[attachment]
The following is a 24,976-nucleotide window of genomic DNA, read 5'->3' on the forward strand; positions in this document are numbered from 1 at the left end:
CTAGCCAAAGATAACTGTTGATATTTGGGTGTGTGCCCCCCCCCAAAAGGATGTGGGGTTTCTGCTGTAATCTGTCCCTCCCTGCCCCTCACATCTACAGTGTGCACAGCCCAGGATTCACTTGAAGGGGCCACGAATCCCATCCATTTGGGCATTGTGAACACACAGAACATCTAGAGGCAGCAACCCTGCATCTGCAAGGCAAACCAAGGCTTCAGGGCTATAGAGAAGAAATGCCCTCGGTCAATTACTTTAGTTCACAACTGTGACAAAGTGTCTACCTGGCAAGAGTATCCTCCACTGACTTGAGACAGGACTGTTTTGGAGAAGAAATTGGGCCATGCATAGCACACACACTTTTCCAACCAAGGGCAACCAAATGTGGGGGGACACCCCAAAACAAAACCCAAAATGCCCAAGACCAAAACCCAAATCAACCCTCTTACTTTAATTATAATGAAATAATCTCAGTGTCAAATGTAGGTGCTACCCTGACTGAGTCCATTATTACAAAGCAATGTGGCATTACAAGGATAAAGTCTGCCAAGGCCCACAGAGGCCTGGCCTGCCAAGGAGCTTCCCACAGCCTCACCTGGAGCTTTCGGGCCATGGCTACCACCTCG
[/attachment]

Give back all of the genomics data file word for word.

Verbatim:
The following is a 24,976-nucleotide window of genomic DNA, read 5'->3' on the forward strand; positions in this document are numbered from 1 at the left end:
CTAGCCAAAGATAACTGTTGATATTTGGGTGTGTGCCCCCCCCCAAAAGGATGTGGGGTTTCTGCTGTAATCTGTCCCTCCCTGCCCCTCACATCTACAGTGTGCACAGCCCAGGATTCACTTGAAGGGGCCACGAATCCCATCCATTTGGGCATTGTGAACACACAGAACATCTAGAGGCAGCAACCCTGCATCTGCAAGGCAAACCAAGGCTTCAGGGCTATAGAGAAGAAATGCCCTCGGTCAATTACTTTAGTTCACAACTGTGACAAAGTGTCTACCTGGCAAGAGTATCCTCCACTGACTTGAGACAGGACTGTTTTGGAGAAGAAATTGGGCCATGCATAGCACACACACTTTTCCAACCAAGGGCAACCAAATGTGGGGGGACACCCCAAAACAAAACCCAAAATGCCCAAGACCAAAACCCAAATCAACCCTCTTACTTTAATTATAATGAAATAATCTCAGTGTCAAATGTAGGTGCTACCCTGACTGAGTCCATTATTACAAAGCAATGTGGCATTACAAGGATAAAGTCTGCCAAGGCCCACAGAGGCCTGGCCTGCCAAGGAGCTTCCCACAGCCTCACCTGGAGCTTTCGGGCCATGGCTACCACCTCG